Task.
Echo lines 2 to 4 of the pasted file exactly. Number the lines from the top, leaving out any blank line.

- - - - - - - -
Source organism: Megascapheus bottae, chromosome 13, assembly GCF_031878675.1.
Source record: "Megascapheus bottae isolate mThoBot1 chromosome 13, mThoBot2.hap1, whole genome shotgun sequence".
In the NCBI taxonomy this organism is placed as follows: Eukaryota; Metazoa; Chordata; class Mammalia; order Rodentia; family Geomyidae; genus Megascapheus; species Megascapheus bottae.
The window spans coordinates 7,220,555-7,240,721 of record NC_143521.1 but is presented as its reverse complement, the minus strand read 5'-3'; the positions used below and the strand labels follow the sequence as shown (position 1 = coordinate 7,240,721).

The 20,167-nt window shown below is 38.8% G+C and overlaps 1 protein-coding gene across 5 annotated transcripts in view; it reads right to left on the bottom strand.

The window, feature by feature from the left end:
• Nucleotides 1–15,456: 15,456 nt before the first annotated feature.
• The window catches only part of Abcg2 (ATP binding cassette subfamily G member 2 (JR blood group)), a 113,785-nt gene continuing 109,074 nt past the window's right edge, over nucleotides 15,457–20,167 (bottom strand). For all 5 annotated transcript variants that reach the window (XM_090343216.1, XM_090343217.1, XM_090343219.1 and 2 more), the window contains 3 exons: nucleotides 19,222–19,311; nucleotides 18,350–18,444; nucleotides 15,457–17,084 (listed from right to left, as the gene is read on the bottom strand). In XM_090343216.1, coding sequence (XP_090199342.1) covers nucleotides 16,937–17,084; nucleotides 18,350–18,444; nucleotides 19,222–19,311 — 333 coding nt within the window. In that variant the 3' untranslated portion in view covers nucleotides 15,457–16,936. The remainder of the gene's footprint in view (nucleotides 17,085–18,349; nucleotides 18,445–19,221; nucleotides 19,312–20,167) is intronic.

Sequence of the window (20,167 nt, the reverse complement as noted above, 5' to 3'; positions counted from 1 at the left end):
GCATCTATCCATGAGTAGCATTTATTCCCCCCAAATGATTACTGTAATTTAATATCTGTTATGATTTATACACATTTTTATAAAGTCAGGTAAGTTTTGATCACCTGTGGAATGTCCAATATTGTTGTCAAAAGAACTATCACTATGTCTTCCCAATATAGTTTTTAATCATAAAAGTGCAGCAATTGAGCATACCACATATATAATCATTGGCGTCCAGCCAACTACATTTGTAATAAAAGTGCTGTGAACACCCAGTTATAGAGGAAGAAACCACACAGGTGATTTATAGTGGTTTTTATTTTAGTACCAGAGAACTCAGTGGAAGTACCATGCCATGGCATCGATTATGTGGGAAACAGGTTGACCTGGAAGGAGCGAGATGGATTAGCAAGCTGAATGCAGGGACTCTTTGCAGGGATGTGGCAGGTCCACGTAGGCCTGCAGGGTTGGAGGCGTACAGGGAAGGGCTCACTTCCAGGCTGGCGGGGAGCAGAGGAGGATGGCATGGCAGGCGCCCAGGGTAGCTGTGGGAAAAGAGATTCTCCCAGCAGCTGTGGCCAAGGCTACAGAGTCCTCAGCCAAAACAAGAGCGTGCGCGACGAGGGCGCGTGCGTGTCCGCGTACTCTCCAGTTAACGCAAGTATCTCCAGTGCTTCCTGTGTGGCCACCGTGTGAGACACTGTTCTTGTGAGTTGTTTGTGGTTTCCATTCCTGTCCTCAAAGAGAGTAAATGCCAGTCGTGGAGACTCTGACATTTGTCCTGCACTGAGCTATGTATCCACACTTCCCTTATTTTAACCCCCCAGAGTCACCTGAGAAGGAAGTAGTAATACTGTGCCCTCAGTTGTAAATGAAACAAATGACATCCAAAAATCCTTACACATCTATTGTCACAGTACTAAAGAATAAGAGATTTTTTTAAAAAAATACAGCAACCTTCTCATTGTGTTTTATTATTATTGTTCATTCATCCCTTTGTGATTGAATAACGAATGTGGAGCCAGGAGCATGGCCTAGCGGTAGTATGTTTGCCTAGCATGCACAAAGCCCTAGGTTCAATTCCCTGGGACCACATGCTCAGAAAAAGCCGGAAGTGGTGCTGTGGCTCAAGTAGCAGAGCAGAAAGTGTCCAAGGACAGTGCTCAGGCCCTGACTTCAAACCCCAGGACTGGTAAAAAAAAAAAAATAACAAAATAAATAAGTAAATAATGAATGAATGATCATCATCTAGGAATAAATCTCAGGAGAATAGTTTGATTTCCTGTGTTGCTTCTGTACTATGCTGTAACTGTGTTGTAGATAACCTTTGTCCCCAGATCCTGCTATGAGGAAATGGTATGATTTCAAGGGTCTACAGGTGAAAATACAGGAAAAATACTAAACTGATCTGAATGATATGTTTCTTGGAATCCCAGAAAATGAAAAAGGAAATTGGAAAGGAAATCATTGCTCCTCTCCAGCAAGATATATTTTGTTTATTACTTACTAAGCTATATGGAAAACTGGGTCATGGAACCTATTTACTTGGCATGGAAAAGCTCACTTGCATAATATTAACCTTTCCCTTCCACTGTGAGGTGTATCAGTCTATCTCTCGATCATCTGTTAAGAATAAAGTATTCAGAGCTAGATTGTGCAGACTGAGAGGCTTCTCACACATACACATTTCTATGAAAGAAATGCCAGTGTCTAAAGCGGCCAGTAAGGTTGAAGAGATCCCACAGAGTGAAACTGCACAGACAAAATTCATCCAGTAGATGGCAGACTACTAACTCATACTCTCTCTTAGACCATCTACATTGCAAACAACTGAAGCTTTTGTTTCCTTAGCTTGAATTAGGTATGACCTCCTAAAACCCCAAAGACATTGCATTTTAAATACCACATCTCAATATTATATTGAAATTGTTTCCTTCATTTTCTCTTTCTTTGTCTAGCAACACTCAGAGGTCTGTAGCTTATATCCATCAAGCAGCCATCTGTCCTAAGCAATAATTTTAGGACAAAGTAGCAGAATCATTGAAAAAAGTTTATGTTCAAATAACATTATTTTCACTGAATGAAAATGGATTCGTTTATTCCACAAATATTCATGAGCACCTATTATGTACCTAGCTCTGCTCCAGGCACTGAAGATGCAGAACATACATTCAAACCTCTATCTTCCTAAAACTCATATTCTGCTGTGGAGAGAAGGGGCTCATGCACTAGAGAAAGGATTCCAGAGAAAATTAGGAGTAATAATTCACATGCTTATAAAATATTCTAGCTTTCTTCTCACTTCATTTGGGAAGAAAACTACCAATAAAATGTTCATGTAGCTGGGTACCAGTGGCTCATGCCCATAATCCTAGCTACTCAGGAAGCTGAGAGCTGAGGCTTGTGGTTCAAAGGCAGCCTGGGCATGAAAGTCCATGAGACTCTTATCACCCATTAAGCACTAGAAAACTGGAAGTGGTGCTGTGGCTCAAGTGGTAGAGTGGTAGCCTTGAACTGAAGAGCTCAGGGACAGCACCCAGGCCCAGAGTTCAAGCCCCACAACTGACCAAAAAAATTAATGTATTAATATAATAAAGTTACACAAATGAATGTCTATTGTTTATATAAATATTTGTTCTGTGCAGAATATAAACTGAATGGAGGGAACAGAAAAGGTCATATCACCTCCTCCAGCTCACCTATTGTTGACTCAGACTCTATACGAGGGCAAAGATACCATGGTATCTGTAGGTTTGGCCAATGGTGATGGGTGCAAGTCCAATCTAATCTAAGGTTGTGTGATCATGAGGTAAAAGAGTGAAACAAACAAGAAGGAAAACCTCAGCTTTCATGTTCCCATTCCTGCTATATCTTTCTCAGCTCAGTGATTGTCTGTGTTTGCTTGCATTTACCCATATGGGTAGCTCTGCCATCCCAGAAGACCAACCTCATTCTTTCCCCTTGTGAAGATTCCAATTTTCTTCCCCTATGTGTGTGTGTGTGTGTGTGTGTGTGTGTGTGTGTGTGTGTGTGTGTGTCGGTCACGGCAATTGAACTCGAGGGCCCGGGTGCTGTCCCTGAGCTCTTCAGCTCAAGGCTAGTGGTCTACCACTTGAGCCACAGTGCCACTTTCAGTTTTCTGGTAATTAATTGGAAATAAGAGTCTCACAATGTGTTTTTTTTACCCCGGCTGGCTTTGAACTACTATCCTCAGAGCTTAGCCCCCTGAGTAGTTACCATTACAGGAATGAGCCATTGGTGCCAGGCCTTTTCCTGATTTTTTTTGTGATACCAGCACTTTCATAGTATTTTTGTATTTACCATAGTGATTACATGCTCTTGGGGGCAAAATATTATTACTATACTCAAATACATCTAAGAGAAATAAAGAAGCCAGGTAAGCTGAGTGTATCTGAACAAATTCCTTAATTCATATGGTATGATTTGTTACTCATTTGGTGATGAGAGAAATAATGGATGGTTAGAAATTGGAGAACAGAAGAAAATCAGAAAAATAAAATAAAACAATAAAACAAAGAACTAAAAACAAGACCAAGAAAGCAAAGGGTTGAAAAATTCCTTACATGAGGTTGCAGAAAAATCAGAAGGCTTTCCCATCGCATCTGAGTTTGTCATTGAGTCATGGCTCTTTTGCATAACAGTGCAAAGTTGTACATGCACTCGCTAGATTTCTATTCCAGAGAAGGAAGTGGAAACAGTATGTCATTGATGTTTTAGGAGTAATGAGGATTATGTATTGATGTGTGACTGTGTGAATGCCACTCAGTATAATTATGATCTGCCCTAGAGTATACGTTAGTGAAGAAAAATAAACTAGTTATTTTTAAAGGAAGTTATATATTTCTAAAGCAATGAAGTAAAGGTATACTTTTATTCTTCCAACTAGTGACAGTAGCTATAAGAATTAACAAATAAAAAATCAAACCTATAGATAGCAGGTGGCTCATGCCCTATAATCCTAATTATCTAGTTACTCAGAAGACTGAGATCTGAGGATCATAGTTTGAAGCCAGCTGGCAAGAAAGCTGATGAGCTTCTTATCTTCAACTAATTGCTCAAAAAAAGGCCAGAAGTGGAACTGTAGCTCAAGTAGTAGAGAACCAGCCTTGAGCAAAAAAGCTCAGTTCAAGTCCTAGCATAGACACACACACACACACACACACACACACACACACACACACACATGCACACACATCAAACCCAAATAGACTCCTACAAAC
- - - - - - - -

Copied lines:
Source record: "Megascapheus bottae isolate mThoBot1 chromosome 13, mThoBot2.hap1, whole genome shotgun sequence".
In the NCBI taxonomy this organism is placed as follows: Eukaryota; Metazoa; Chordata; class Mammalia; order Rodentia; family Geomyidae; genus Megascapheus; species Megascapheus bottae.
The window spans coordinates 7,220,555-7,240,721 of record NC_143521.1 but is presented as its reverse complement, the minus strand read 5'-3'; the positions used below and the strand labels follow the sequence as shown (position 1 = coordinate 7,240,721).